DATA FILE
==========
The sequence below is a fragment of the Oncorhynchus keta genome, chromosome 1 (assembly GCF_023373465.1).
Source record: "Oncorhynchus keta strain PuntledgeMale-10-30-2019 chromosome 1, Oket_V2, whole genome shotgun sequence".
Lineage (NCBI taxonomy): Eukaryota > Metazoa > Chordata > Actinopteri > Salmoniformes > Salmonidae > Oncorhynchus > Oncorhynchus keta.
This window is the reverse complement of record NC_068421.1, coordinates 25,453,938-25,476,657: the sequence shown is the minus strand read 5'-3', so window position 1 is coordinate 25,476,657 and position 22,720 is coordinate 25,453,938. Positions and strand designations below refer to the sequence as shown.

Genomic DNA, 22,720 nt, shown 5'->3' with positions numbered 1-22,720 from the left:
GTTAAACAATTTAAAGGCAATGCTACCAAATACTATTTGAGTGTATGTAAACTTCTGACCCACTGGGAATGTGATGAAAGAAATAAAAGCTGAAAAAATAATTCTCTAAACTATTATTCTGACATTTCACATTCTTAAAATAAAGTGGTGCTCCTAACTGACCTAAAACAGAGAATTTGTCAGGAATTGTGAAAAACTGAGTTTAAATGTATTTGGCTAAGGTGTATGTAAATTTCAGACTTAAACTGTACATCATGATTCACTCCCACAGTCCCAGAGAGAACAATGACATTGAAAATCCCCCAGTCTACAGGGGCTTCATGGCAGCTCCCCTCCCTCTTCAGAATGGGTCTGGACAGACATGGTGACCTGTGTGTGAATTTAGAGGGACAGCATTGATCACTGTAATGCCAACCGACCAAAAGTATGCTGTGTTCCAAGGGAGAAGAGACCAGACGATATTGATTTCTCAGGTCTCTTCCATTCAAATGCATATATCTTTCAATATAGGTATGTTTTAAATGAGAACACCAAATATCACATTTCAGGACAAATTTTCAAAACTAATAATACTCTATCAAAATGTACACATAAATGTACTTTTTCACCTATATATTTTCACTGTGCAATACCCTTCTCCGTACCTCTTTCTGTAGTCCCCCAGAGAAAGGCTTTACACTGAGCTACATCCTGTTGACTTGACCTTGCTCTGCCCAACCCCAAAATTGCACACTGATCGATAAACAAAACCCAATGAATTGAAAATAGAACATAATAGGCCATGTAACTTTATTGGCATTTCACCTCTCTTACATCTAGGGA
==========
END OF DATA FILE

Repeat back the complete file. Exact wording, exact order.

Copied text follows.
The sequence below is a fragment of the Oncorhynchus keta genome, chromosome 1 (assembly GCF_023373465.1).
Source record: "Oncorhynchus keta strain PuntledgeMale-10-30-2019 chromosome 1, Oket_V2, whole genome shotgun sequence".
Lineage (NCBI taxonomy): Eukaryota > Metazoa > Chordata > Actinopteri > Salmoniformes > Salmonidae > Oncorhynchus > Oncorhynchus keta.
This window is the reverse complement of record NC_068421.1, coordinates 25,453,938-25,476,657: the sequence shown is the minus strand read 5'-3', so window position 1 is coordinate 25,476,657 and position 22,720 is coordinate 25,453,938. Positions and strand designations below refer to the sequence as shown.

Genomic DNA, 22,720 nt, shown 5'->3' with positions numbered 1-22,720 from the left:
GTTAAACAATTTAAAGGCAATGCTACCAAATACTATTTGAGTGTATGTAAACTTCTGACCCACTGGGAATGTGATGAAAGAAATAAAAGCTGAAAAAATAATTCTCTAAACTATTATTCTGACATTTCACATTCTTAAAATAAAGTGGTGCTCCTAACTGACCTAAAACAGAGAATTTGTCAGGAATTGTGAAAAACTGAGTTTAAATGTATTTGGCTAAGGTGTATGTAAATTTCAGACTTAAACTGTACATCATGATTCACTCCCACAGTCCCAGAGAGAACAATGACATTGAAAATCCCCCAGTCTACAGGGGCTTCATGGCAGCTCCCCTCCCTCTTCAGAATGGGTCTGGACAGACATGGTGACCTGTGTGTGAATTTAGAGGGACAGCATTGATCACTGTAATGCCAACCGACCAAAAGTATGCTGTGTTCCAAGGGAGAAGAGACCAGACGATATTGATTTCTCAGGTCTCTTCCATTCAAATGCATATATCTTTCAATATAGGTATGTTTTAAATGAGAACACCAAATATCACATTTCAGGACAAATTTTCAAAACTAATAATACTCTATCAAAATGTACACATAAATGTACTTTTTCACCTATATATTTTCACTGTGCAATACCCTTCTCCGTACCTCTTTCTGTAGTCCCCCAGAGAAAGGCTTTACACTGAGCTACATCCTGTTGACTTGACCTTGCTCTGCCCAACCCCAAAATTGCACACTGATCGATAAACAAAACCCAATGAATTGAAAATAGAACATAATAGGCCATGTAACTTTATTGGCATTTCACCTCTCTTACATCTAGGGA